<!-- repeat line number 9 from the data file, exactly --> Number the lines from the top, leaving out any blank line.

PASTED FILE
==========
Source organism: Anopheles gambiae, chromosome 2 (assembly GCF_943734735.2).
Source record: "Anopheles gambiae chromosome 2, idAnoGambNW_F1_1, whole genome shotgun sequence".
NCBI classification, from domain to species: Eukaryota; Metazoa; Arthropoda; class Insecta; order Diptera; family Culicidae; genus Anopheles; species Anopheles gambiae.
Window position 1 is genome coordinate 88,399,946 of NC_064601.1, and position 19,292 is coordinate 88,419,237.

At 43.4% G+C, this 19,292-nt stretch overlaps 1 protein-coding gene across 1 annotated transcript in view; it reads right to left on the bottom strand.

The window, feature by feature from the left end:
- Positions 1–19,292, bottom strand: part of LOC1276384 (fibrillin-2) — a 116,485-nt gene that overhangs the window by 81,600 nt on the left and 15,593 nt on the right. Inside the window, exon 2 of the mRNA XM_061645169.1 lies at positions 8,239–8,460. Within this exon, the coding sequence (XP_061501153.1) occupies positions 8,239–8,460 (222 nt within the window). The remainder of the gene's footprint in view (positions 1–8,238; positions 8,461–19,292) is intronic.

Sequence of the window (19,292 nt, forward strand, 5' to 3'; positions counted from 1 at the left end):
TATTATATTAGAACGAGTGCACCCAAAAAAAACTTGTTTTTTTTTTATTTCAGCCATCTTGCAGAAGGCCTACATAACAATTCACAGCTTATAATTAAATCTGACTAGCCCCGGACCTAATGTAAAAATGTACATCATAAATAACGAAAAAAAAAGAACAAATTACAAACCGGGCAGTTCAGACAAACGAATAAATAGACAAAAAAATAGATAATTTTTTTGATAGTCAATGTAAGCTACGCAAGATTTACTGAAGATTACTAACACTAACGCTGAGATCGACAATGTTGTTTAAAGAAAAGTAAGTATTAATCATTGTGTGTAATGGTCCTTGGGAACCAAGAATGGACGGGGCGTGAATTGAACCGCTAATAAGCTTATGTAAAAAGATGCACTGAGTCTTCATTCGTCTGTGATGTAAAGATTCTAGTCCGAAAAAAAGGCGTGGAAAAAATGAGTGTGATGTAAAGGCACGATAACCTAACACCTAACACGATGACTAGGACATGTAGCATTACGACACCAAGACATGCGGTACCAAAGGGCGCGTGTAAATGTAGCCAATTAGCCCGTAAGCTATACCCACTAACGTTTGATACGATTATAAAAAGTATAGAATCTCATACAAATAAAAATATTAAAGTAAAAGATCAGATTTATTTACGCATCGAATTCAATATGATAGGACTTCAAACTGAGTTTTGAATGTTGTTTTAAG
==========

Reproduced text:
TATTATATTAGAACGAGTGCACCCAAAAAAAACTTGTTTTTTTTTTATTTCAGCCATCTTGCAGAAGGCCTACATAACAATTCACAGCTTATAATTAAATCTGACTAGCCCCGGACCTAATGTAAAAATGTACATCATAAATAACGAAAAAAAAAGAACAAATTACAAACCGGGCAGTTCAGACAAACGAATAAATAGACAAAAAAATAGATAATTTTTTTGATAGTCAATGTAAGCTACGCAAGATTTACTGAAGATTACTAACACTAACGCTGAGATCGACAATGTTGTTTAAAGAAAAGTAAGTATTAATCATTGTGTGTAATGGTCCTTGGGAACCAAGAATGGACGGGGCGTGAATTGAACCGCTAATAAGCTTATGTAAAAAGATGCACTGAGTCTTCATTCGTCTGTGATGTAAAGATTCTAGTCCGAAAAAAAGGCGTGGAAAAAATGAGTGTGATGTAAAGGCACGATAACCTAACACCTAACACGATGACTAGGACATGTAGCATTACGACACCAAGACATGCGGTACCAAAGGGCGCGTGTAAATGTAGCCAATTAGCCCGTAAGCTATACCCACTAACGTTTGATACGATTATAAAAAGTATAGAATCTCATACAAATAAAAATATTAAAGTAAAAGATCAGATTTATTTACGCATCGAATTCAATATGATAGGACTTCAAACTGAGTTTTGAATGTTGTTTTAAG